Most consumers who want to disconnect air bags told to wait
Dec. 13, 1996
WASHINGTON (AP) _ DeeAnn DePaul of Tacoma, Wash., wrote the government last month asking for permission to have a mechanic disconnect her driver-side air bag.
She's 5-foot-4 and unable to sit very far from the steering wheel, where deploying air bags open at speeds up to 200 mph _ fast enough to kill children and small adults. She isn't happy she was told to wait.
``I'd like to have a choice. That's the bottom line,'' DePaul said Friday. ``I'm willing to sign whatever (legal waiver) they want me to sign.''
In the last few months, nearly 800 consumers have written officials at the National Highway Traffic Safety Agency asking for a waiver so a mechanic can disconnect their air bags. The agency has granted 80 waivers, all to people who cited medical problems, officials said.
But the agency has turned away hundreds of waiver requests, telling people to wait until next year when the agency writes a new regulation allowing them to make their own decision. The new rule will provide clear legal authority for deals to disconnect air bags and a safe process for doing it.
``One of the purposes of the proposal (for the new regulation) is to eliminate the need for people to petition their government for this permission,'' said Phil Recht, NHTSA's deputy administrator.
Air bags have been blamed for the deaths of 32 children and infants and 20 adults. The agency has said repeatedly that younger children should ride in the back seat, away from front-seat air bags.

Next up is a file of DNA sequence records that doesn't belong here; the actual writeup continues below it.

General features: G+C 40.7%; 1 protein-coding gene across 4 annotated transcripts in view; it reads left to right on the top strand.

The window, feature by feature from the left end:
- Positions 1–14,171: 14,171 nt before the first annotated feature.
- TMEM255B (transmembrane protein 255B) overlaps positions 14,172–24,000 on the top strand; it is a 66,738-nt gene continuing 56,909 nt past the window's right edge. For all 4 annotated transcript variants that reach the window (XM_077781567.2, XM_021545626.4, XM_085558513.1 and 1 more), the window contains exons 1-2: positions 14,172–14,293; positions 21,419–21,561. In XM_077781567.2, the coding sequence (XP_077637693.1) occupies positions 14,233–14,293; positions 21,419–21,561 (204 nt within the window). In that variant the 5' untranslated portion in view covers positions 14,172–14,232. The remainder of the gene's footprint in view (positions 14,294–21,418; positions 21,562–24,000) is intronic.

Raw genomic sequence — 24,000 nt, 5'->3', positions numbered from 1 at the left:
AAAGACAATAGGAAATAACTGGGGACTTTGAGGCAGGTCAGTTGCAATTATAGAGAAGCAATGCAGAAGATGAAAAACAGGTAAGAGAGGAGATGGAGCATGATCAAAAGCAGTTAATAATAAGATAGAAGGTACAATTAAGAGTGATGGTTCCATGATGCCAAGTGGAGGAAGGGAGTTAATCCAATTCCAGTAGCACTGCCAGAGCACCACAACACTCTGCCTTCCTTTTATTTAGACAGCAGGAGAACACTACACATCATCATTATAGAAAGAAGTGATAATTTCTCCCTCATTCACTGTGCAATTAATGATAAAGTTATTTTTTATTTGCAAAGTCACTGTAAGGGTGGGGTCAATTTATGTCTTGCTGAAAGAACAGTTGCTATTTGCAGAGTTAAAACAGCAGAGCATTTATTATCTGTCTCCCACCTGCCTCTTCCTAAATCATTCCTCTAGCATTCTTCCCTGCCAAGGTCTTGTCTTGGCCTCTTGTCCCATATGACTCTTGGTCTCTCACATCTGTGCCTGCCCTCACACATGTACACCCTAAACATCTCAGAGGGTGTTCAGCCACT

But air bags have saved more than 1,600 lives, and agency officials believe once people are informed about the benefits of air bags, very few will choose to disconnect the devices.
``We've advised our members that they should discourage their customers from disconnecting air bags,'' said Steve McDonald, a spokesman for the Automotive Service Association which represents 55,000 independent service garages.
The NHTSA proposal, modeled after similar programs used successfully by BMW and Volvo in Europe, will include literature for consumers, a consent form to sign and labels inside the car warning passengers an air bag has been disconnected.
The safety agency received an average of 200 calls and 40 to 50 letters a day about air bags. Recht said many people were frightened or nervous about the air bags but when they talked to agency personnel and learned more details they became comfortable with them again.
``Air bags are saving lives,'' said Recht. ``If the rules of air bag safety are followed, the risks can be eliminated in most cases.''